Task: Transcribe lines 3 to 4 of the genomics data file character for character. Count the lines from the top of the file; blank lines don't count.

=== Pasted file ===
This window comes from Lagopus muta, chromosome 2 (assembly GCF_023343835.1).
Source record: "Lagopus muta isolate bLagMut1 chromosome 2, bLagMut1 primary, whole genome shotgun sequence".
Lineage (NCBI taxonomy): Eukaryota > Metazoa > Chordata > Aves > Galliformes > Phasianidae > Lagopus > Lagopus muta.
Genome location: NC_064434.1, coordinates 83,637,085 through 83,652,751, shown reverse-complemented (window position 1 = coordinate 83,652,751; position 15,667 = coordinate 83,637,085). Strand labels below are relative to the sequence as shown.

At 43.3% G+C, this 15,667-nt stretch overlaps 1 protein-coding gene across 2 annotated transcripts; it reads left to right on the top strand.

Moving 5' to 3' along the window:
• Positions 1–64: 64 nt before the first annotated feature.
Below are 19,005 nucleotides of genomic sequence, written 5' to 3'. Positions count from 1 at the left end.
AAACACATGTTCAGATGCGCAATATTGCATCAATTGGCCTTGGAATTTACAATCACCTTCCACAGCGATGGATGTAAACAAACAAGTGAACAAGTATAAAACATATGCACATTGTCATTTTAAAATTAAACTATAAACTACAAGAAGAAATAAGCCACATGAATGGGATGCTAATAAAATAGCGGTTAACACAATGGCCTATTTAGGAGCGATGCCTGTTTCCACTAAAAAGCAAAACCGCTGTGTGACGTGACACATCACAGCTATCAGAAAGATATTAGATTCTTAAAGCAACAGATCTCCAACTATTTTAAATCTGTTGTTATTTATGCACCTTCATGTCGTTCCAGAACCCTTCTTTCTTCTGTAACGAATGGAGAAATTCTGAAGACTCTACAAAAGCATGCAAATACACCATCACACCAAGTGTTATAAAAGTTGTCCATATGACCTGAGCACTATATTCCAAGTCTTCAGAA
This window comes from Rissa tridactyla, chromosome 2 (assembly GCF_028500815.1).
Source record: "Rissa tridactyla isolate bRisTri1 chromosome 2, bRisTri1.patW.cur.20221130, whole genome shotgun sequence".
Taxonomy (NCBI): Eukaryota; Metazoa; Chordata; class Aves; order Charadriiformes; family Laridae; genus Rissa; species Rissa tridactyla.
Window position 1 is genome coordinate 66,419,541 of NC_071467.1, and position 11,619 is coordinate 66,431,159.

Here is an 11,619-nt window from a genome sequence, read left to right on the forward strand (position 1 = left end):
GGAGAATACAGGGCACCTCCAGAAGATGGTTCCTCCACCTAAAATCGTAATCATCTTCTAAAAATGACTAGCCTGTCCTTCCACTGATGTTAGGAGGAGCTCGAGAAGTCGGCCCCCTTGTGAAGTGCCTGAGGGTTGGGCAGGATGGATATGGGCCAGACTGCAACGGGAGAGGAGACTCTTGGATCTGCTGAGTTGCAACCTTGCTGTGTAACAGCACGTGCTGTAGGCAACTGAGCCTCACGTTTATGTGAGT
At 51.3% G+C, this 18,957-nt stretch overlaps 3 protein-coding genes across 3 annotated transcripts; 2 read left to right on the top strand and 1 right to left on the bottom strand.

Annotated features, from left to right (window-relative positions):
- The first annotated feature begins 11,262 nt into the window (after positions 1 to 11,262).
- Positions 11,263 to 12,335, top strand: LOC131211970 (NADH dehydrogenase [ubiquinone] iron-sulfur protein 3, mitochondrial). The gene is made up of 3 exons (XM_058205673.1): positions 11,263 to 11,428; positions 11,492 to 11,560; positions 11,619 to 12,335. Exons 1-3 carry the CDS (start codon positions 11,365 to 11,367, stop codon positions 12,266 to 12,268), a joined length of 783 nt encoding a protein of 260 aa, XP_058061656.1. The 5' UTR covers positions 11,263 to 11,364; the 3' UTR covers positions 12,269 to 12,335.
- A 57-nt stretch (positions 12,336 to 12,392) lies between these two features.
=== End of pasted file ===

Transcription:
Lineage (NCBI taxonomy): Eukaryota > Metazoa > Chordata > Aves > Galliformes > Phasianidae > Lagopus > Lagopus muta.
Genome location: NC_064434.1, coordinates 83,637,085 through 83,652,751, shown reverse-complemented (window position 1 = coordinate 83,652,751; position 15,667 = coordinate 83,637,085). Strand labels below are relative to the sequence as shown.